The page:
Is Apple confused about the design of iOS 7?

By mOrPhie on Thursday 13 June 2013 15:36 - Comments (17)
Category: techrelated, Views: 10.148

This is a screenshot of iOS 7 on the home page of

This is a screenshot of iOS 7 on the landing page of iOS 7:

Notice anything different? Well, the first screenshot shows a drop shadow behind every icon (apart from those in the quick launch), while the second screenshot doesn't include these shadows. The difference is important, because the drop shadows result in a less flatter look and more contrast.

The same thing applies to the wallpaper. In the "iOS 7 video" on Apple's website, the wallpaper differs from the other wallpapers. In the video, the wallpaper is much darker, but without drop shadows:

And when you install the beta, you are presented a much brighter wallpaper that lacks any contrast at all, making it less pleasant to look at:

Some more examples. See it in action. Without drop shadows:

While talking about design, with drop shadows:

During keynote presentation, with drop shadows:

During keynote demo, without drop shadows?

Is is me or is Apple confused about the design of iOS 7? Considering all the details, Apple?

Easy Access

By mOrPhie on Tuesday 5 October 2010 10:09 - Comments (6)
Categories: software engineering, techrelated, Views: 4.424

iOS 4, iPhone's OS, added the feature to put applications in a folder. After I upgraded, I immediately began organizing my apps. One of the folders I created was the "often used" folder. After two days of use I realized that this wasn't such a great choice, because now I had to open up the folder before I was able to start the app. Right next to the folder are some apps that I don't use at all. I didn’t bother putting them in a folder. But now I know: that should have been the other way around.

As a software developer, let's learn from this. There are two lessons:

1) Often used functionality should be easy to access. Rarely used functionality doesn't have to be easily accessed so it can make room for often used functionality.
2) Users can make up their mind, because they started to use the product.

Try something different

By mOrPhie on Thursday 30 September 2010 10:45 - Comments (10)
Categories: software engineering, techrelated, Views: 8.583

Sometimes a software developer makes a fundamental decision without even realizing it. A C# developer almost always chooses MS SQL Server as the preferred database. What does that decision imply? The data is stored in a relational manner. The data isn’t easily transferable. The model is fixed. You need a license. To install the software, you need to install a SQL Server. The database must be maintained in some sort of way, ect... The implications of such a decision are so big; only an architect should make that decision, shouldn’t he? And he should be very explicit about it.

The reality is that in most C# projects the choice of RDBMS isn’t a logical decision, but based on what the team is used to. That concerns me. Think about it. What if SQLite would fit my needs just perfectly? That would save me the time of installing the server, I am able to copy the database as a file and it is free. I’m not saying you should use SQLite in all of your projects. I am saying you should consider alternatives and ask yourself why you should use it and what part of your software problem it fixes. Maybe XML could fit your needs. Maybe you don’t need a relational database and a document-based database like MongoDB is something to consider.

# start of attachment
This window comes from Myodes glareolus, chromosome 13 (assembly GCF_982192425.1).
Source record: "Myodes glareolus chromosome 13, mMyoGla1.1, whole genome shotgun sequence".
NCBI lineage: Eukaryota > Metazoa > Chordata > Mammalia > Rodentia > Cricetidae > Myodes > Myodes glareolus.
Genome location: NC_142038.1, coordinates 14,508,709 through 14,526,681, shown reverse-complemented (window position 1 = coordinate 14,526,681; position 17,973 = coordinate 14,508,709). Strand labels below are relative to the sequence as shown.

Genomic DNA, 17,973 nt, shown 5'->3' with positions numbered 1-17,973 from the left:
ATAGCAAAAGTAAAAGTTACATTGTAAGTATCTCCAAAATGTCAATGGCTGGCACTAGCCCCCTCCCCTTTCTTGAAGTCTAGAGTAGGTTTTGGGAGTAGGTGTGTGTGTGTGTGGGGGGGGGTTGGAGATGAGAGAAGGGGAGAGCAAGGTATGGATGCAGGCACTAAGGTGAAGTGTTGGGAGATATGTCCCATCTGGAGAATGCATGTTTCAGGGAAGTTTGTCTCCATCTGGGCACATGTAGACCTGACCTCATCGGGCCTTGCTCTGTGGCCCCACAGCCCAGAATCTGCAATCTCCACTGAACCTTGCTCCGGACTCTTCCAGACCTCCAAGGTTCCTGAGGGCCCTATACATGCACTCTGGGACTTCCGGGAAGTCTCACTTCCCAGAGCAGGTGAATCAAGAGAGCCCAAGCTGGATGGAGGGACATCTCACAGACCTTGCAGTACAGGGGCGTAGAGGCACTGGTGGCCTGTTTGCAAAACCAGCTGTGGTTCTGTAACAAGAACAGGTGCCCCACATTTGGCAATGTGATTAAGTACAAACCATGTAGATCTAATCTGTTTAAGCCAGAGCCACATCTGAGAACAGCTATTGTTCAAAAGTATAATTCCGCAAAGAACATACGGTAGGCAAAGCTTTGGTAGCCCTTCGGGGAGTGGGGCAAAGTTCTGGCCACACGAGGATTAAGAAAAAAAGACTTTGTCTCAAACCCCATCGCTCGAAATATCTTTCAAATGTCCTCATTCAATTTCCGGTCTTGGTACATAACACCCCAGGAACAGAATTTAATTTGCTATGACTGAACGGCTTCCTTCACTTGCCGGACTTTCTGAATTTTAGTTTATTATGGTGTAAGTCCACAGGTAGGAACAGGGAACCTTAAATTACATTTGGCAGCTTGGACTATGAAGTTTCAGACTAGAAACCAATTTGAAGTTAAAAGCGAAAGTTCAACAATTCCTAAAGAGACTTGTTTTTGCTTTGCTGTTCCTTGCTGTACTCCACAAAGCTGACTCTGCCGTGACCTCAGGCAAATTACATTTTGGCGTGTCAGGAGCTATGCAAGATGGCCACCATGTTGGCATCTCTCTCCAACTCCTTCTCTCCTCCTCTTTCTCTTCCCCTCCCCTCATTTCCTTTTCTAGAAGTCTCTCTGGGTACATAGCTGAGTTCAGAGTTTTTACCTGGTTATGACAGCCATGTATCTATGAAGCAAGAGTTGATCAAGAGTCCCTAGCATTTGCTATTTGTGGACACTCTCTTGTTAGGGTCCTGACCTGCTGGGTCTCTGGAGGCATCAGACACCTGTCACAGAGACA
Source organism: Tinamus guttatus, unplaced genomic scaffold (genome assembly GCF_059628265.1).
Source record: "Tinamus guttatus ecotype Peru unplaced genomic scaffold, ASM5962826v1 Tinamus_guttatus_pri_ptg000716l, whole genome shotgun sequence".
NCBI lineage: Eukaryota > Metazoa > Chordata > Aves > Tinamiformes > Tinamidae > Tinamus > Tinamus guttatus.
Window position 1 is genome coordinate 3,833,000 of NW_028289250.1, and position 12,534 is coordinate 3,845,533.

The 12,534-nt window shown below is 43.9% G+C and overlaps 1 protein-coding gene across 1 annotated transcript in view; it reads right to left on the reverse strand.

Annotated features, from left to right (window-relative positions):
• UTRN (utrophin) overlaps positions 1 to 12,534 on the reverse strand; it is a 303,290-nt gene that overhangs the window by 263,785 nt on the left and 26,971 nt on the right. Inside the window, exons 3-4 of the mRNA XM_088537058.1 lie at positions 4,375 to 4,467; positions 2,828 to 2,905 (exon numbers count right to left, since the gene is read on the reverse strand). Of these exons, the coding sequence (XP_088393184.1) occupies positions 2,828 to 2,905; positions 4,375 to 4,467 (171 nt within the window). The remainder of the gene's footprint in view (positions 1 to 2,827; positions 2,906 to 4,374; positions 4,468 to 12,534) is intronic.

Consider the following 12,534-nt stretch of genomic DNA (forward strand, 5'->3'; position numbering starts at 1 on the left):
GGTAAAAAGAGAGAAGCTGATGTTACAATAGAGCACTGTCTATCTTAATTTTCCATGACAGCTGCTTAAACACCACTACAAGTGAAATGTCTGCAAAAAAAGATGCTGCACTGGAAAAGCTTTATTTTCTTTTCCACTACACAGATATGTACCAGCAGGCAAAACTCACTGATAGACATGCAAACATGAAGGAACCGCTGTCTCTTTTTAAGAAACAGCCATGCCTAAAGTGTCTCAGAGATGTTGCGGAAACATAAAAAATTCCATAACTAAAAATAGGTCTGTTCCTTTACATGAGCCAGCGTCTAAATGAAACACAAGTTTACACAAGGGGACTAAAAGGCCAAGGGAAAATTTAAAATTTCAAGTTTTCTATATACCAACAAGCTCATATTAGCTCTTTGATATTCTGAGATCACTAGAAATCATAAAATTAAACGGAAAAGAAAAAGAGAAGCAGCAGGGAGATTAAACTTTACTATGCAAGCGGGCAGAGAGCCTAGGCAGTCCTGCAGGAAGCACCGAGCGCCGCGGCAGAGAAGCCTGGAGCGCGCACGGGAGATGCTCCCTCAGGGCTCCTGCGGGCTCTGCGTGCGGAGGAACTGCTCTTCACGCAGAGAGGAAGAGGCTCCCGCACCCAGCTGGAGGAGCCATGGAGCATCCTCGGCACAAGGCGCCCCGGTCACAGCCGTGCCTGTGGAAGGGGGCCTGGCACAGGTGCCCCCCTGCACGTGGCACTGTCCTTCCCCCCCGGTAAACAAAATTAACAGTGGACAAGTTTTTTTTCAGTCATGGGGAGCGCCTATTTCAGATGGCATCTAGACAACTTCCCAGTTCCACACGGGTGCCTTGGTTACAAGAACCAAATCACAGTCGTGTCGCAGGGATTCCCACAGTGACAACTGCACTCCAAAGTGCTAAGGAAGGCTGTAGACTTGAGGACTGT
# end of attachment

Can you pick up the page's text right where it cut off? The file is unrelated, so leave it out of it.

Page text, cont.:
I’m sure you can imagine this can be applied to more than just databases. The language, the framework, the runtime, the tooling, the software architecture… Surprise yourself and maybe, just maybe you’ll find yourself doing an IronPython project with Django, the .NET DLR, persisting your data in MongoDB. Although I highly doubt that you’ll come up with that combination through a logical decision process ;), it helps you think about the “way to go”.

Subconscious prototyping

By mOrPhie on Tuesday 21 September 2010 18:30 - Comments (3)
Categories: software engineering, techrelated, Views: 2.950

If your software development is slow and painful and productivity drops every day, consider this: Are you fixing the problems caused by development that was actually prototyping because you didn’t understand the problem you needed to solve just yet? If this is the case: start over and use your new found knowledge to create a better base and dodge the productivity problems you faced earlier.

What happens here is what I call “subconscious prototyping”. If you are faced with a project in which specs are vague and development is somewhat unstructured, you might find yourself developing software, while solving a problem at the same time. Those who are able of doing just that without problems are a very rare breed. Or, of course, the problem to solve is a very simple one.

Even better is to understand the problem and its solution before you start typing away. So, the lessons learned: 1) Nominate problems and concepts that are hard to understand for prototyping, detailed design and design reviews. 2) If you still get stuck, notice “subconscious prototyping” as soon as possible and consider re-planning before it’s too late.

This might sound obvious to you, but some projects need this reminder every now and then.

The Software Quality Poem

By mOrPhie on Tuesday 14 September 2010 22:49 - Comments (10)
Categories: business, software engineering, techrelated, Views: 5.306

Bugs, faults, errors and defects
They are all the same to me
Please ignore the name
Value the severity

Feature popularity
Specification compliancy
And customer satisfactory
All define the priority

Unit testing, code review
Architecture and design
Prevent a list of bugs to grow
And make the software shine

So, if you find yourself
Fixing a bug or three
Think of this poem before moving on
And improve software quality


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